In my reading of fiction, I often run across reading material that the characters reference, quote, or use for entertainment. After all, before television and the computer, many hours were spent with an open book, newspaper, or magazine as well as letters of correspondence. Since I read and write historical fiction, I understand the importance of filling in those gaps in the characters’ days with a hint at something her or she would be doing. Reading is one of those activities.
In my Revolutionary Faith series set in the 1770s Charles Town, I have included reading material for Elizabeth and Louis. The King James Bible is the most prevalent, of course, since I write Christian fiction. Yet, my characters tend to be well read. Mixed in with the classics of the day, such as Shakespeare and Molière, are books like Gulliver’s Travels and Pilgrim’s Progress and works including Paradise Lost and The Way to Wealth. I occasionally add popular French authors for Louis. Poems, pamphlets, journals, hymns, and letters are scattered through the pages.
For Book Four in the Revolutionary Faith Series, which I am writing now, I’ve added Common Sense by Thomas Paine and The Vicar of Wakefield by Oliver Goldsmith. I’ve reread Common Sense and have started The Vicar of Wakefield. I want to experience what my characters might have experienced over two hundred years ago.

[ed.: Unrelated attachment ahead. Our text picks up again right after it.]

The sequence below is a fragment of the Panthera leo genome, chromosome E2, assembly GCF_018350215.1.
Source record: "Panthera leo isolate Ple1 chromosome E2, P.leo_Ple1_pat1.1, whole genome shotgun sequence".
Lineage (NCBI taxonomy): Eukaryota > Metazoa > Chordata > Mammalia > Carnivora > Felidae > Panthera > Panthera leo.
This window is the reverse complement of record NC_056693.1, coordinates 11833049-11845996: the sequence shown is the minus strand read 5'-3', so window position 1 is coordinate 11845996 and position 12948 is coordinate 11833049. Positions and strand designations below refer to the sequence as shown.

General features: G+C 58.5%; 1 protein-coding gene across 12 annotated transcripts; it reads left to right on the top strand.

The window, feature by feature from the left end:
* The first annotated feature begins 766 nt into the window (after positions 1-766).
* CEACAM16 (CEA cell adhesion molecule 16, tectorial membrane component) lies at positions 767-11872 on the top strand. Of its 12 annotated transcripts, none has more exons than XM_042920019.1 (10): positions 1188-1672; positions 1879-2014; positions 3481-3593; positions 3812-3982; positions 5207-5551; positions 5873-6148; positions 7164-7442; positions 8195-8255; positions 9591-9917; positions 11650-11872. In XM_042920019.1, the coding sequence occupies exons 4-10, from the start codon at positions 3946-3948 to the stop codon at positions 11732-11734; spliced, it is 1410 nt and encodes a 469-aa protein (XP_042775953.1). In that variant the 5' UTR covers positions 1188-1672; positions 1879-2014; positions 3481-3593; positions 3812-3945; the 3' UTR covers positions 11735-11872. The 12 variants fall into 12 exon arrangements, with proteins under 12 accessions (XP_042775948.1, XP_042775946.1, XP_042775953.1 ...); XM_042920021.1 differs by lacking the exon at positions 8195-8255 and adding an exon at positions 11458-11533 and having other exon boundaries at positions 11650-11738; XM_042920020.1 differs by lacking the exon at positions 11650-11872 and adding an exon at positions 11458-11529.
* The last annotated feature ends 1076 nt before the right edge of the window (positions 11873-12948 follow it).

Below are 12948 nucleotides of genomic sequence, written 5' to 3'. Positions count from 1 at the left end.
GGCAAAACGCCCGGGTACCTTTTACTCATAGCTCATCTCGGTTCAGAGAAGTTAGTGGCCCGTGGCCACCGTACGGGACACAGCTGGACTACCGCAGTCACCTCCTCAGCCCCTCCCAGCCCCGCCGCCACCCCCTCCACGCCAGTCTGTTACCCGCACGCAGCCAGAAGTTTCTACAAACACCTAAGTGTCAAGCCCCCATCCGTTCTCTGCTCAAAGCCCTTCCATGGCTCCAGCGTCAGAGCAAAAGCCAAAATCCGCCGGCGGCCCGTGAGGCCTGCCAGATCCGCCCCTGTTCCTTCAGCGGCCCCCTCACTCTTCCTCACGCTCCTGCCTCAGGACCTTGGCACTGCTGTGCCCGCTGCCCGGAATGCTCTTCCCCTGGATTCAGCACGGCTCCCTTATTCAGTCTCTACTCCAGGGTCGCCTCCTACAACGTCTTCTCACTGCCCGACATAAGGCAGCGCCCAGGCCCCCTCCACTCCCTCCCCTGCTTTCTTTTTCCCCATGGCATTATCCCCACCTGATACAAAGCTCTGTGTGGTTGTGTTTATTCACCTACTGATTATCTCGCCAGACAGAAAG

The Vicar of Wakefield is supposedly about the author, an Irish vicar who lived from 1728-1774. I’ve read four of the 32 chapters. Already, I am caught up in the “contemporary” piece with all the trapping of 1760. The first person account draws a slightly humorous picture of the woes and hopes, the ups and downs, of family life as fortunes come and go as do jobs, health, and children. I’m loving it. The spelling is captivating: traveller, encrease, shewing, drest, cloaths.
Oh, but each paragraph is a page or more long, containing four or five conversations or incidents. Amazingly, though, I am quickly getting used to them, especially if I keep my finger on my place in the paragraph. I’m glad to know my characters had something entertaining to read.
If you had to write a contemporary novel, what outside works would you include for your characters to read?